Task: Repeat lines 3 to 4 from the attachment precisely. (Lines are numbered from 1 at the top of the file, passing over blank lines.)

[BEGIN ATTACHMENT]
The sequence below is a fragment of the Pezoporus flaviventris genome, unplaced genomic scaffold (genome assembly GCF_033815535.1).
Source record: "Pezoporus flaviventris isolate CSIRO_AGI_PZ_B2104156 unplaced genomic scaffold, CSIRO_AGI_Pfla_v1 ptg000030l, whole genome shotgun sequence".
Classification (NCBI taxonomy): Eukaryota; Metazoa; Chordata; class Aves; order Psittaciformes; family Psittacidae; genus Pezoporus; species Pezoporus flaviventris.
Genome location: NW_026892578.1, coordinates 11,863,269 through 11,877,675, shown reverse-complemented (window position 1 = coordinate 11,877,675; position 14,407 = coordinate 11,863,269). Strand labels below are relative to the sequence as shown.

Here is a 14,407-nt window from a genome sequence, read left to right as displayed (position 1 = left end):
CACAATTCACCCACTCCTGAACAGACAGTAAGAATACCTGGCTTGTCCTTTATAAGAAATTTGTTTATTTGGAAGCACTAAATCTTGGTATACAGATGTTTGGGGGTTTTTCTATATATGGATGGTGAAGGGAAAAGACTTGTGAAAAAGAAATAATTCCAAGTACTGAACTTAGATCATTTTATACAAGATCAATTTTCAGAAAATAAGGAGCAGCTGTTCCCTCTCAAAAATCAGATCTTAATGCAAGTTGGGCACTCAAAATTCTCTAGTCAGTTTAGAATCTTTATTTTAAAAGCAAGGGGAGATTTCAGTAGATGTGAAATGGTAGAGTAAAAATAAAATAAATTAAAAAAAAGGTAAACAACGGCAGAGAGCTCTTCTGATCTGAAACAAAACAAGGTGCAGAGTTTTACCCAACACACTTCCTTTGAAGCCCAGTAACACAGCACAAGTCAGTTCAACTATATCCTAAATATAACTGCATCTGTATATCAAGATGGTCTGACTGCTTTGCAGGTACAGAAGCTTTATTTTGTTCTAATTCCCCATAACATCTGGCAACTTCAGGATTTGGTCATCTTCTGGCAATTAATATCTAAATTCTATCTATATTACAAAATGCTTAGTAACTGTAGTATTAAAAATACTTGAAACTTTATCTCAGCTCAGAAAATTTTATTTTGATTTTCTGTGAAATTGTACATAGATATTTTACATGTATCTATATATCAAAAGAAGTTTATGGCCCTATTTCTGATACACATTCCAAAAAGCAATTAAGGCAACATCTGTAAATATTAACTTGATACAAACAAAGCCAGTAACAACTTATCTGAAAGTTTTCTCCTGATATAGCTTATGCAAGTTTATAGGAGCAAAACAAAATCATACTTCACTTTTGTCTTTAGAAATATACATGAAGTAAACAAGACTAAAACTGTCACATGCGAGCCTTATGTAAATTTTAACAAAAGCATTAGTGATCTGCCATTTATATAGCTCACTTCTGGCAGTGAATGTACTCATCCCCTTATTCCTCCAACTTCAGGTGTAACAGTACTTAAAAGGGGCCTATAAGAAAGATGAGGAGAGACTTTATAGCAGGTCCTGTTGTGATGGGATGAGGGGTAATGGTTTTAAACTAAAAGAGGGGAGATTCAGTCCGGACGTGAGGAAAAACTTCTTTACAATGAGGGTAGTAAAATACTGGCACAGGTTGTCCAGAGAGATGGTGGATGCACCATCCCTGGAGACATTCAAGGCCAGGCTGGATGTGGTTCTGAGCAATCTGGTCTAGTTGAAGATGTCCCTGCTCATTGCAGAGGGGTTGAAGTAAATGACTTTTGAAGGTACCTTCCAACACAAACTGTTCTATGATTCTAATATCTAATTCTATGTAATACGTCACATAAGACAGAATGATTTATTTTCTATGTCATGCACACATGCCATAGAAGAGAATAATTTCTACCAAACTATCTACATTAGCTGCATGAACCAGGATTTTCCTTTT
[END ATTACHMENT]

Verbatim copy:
Classification (NCBI taxonomy): Eukaryota; Metazoa; Chordata; class Aves; order Psittaciformes; family Psittacidae; genus Pezoporus; species Pezoporus flaviventris.
Genome location: NW_026892578.1, coordinates 11,863,269 through 11,877,675, shown reverse-complemented (window position 1 = coordinate 11,877,675; position 14,407 = coordinate 11,863,269). Strand labels below are relative to the sequence as shown.